I enjoy teaching AP psychology more than any other course. Where else can one role-play a schizophrenic, a split-brain patient, a dog with learned helplessness in a shuttle box, or an individual with mind-blindness? This is all done with an emphasis on the empirical foundations of psychology and on teaching respect for diversity and individual differences. My AP psychology students are required to think and write on a college level and to learn the difference between anecdotal and scientific evidence. These students are much better prepared to be successful college students, because they have already taken a college-level course with more advanced reading and writing requirements.
My course tests are challenging but fair. If students in my AP psychology class receive a score of 100 on any test during the course, I pay for their junior or senior prom. This has happened twice since I began teaching the course in 1992. Last year a few students maintained high A averages throughout the course, but no student received a score of 100. Five of my best students from last year now attend Brown, Columbia, Massachusetts Institute of Technology, the University of Pennsylvania, and Princeton. Students in my course observe classic demonstrations (e.g., determining the speed of neural impulses, the Pulfrich illusion, and the Dove test). Students are captivated to read and hear about adapting to displaced vision and then to experience it when they put on goggles that displace their own vision.
In addition, I use materials received from the Yale Summer Psychology Program in 1993. Taught by Mahzarin Banaji and directed by Robert Sternberg, this advanced introductory psychology course was taken by some of the top high school students in the country. Sternberg and his colleagues developed analytic, creative, and practical activities for the teaching of psychology that are very useful in my teaching. Perhaps because they are inundated with analytic questions in other courses, my students especially enjoy the creative and practical activities. For example, recent students designed their own fun house that incorporated illusions of motion and depth using the principles of sensation and perception. It is important to note that Sternberg’s research concerning triarchic instruction and curriculum has shown that students who employ creative and practical activities and thought process score higher on tests, even if these tests only ask analytic questions.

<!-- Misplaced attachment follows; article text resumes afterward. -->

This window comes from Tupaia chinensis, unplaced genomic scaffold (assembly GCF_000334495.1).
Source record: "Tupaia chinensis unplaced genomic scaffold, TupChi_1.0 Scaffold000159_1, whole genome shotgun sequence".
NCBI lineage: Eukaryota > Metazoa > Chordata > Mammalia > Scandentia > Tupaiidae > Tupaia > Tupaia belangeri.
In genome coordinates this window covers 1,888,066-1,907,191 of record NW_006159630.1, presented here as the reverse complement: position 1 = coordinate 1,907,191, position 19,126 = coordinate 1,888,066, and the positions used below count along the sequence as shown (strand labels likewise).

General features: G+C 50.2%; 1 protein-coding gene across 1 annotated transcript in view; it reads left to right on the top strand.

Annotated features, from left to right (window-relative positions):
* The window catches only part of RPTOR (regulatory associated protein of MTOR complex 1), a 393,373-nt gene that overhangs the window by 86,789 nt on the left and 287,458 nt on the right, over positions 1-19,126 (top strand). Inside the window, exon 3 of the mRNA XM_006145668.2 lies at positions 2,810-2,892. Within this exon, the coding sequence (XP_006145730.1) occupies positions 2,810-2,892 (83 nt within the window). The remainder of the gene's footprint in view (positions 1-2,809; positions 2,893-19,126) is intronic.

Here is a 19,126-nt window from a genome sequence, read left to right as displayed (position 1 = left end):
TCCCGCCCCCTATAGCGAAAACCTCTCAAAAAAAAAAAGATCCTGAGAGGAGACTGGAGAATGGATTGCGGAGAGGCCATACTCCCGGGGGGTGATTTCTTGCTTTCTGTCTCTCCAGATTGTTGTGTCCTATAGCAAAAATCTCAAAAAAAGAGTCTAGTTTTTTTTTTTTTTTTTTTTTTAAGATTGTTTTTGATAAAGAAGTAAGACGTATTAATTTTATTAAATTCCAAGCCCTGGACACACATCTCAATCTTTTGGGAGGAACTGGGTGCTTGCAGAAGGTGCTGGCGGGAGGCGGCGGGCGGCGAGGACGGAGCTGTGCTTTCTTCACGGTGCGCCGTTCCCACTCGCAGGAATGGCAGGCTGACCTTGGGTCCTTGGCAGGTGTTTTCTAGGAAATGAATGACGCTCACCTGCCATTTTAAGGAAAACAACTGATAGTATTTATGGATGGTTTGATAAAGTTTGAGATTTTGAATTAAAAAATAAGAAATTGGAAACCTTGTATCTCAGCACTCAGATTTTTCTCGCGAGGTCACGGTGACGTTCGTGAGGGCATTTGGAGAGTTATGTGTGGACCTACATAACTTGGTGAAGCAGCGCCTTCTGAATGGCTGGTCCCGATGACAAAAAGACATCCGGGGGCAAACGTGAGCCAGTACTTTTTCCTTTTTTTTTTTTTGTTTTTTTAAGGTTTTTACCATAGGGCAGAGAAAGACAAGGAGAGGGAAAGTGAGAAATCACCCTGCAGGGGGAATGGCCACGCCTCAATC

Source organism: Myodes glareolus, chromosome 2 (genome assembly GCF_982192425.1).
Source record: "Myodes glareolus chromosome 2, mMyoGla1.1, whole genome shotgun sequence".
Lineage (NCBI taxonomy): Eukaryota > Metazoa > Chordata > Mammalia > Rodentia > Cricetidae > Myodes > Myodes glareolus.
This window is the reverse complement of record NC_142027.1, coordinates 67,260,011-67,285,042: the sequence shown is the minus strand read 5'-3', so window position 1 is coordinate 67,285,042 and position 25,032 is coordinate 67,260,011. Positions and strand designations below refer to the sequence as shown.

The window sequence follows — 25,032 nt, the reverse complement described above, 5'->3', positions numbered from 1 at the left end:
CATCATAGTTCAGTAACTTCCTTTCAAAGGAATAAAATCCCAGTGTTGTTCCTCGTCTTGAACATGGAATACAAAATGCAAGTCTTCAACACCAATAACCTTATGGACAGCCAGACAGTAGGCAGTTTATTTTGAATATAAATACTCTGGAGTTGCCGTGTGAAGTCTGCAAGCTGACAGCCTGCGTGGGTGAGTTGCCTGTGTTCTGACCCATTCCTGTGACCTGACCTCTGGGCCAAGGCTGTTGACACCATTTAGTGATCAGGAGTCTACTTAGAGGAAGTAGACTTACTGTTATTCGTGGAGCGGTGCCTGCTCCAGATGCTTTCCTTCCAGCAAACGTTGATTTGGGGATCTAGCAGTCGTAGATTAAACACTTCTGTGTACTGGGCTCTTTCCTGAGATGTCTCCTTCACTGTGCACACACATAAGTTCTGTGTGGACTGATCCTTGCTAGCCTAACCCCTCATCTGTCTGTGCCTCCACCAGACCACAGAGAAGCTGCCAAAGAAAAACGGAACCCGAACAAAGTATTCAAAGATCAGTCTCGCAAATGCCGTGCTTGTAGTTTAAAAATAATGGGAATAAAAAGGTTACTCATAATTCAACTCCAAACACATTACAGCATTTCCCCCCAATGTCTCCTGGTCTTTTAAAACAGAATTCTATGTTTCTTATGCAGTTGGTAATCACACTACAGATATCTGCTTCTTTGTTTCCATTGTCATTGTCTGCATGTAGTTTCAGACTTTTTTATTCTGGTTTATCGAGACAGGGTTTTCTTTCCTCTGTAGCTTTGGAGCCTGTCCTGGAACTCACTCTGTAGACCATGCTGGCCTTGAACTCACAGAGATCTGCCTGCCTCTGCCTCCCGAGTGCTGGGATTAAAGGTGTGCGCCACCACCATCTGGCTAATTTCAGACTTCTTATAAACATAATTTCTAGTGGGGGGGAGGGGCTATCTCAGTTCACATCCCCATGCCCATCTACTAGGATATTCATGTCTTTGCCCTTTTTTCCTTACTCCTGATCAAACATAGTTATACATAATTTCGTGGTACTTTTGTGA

I was also fortunate to have spent four summers at Texas A&M University as a participant and group leader in Ludy Benjamin’s summer workshops for the teaching of psychology. This transformed my teaching, especially in regard to demonstrations that invigorate the course, as these demonstrations link activities the students could perform or participate in with empirical explanations.
Resources from many organizations enhance my teaching. I especially like the APS publications, Psychological Science and Observer for short, informative, and interesting articles. Many times I have used the issue celebrating the 100th anniversary of Jean Piaget’s birth as a valuable resource. The Observer’s Teaching Tips column is always useful. Two collections of Teaching Tips have been published, Lessons Learned: Practical Advice for the Teaching of Psychology (Volumes 1 and 2). Every instructor of introductory psychology, including the AP course, will benefit from the suggestions, activities, and demonstrations in both books.
Author’s Note: The author would like to thank Charles Brewer, Jane Halonen, and Ken Keith for their editorial feedback on this article.